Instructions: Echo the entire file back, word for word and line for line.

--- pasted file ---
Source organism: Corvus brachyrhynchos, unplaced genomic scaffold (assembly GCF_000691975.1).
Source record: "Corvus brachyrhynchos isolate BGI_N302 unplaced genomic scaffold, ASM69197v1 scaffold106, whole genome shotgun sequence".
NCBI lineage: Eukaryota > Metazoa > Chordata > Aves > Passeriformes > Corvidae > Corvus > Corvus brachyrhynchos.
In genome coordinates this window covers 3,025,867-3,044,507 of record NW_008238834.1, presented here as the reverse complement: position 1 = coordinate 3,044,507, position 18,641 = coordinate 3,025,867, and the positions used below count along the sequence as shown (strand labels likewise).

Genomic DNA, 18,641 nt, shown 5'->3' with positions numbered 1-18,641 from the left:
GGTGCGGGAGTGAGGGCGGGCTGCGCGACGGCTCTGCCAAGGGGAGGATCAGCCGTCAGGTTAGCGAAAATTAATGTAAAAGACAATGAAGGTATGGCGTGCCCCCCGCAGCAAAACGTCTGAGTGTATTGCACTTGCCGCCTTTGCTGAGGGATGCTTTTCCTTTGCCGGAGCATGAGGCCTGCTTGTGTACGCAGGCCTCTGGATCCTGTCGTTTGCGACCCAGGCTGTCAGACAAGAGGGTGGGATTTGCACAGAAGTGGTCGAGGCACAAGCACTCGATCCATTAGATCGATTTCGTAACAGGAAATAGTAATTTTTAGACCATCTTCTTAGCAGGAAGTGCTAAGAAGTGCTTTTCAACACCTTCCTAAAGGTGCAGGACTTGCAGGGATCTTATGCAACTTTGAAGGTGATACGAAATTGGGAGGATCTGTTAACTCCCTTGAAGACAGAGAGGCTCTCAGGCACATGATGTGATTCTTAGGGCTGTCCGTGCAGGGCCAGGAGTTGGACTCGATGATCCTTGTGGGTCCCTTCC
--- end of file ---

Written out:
Source organism: Corvus brachyrhynchos, unplaced genomic scaffold (assembly GCF_000691975.1).
Source record: "Corvus brachyrhynchos isolate BGI_N302 unplaced genomic scaffold, ASM69197v1 scaffold106, whole genome shotgun sequence".
NCBI lineage: Eukaryota > Metazoa > Chordata > Aves > Passeriformes > Corvidae > Corvus > Corvus brachyrhynchos.
In genome coordinates this window covers 3,025,867-3,044,507 of record NW_008238834.1, presented here as the reverse complement: position 1 = coordinate 3,044,507, position 18,641 = coordinate 3,025,867, and the positions used below count along the sequence as shown (strand labels likewise).

Genomic DNA, 18,641 nt, shown 5'->3' with positions numbered 1-18,641 from the left:
GGTGCGGGAGTGAGGGCGGGCTGCGCGACGGCTCTGCCAAGGGGAGGATCAGCCGTCAGGTTAGCGAAAATTAATGTAAAAGACAATGAAGGTATGGCGTGCCCCCCGCAGCAAAACGTCTGAGTGTATTGCACTTGCCGCCTTTGCTGAGGGATGCTTTTCCTTTGCCGGAGCATGAGGCCTGCTTGTGTACGCAGGCCTCTGGATCCTGTCGTTTGCGACCCAGGCTGTCAGACAAGAGGGTGGGATTTGCACAGAAGTGGTCGAGGCACAAGCACTCGATCCATTAGATCGATTTCGTAACAGGAAATAGTAATTTTTAGACCATCTTCTTAGCAGGAAGTGCTAAGAAGTGCTTTTCAACACCTTCCTAAAGGTGCAGGACTTGCAGGGATCTTATGCAACTTTGAAGGTGATACGAAATTGGGAGGATCTGTTAACTCCCTTGAAGACAGAGAGGCTCTCAGGCACATGATGTGATTCTTAGGGCTGTCCGTGCAGGGCCAGGAGTTGGACTCGATGATCCTTGTGGGTCCCTTCC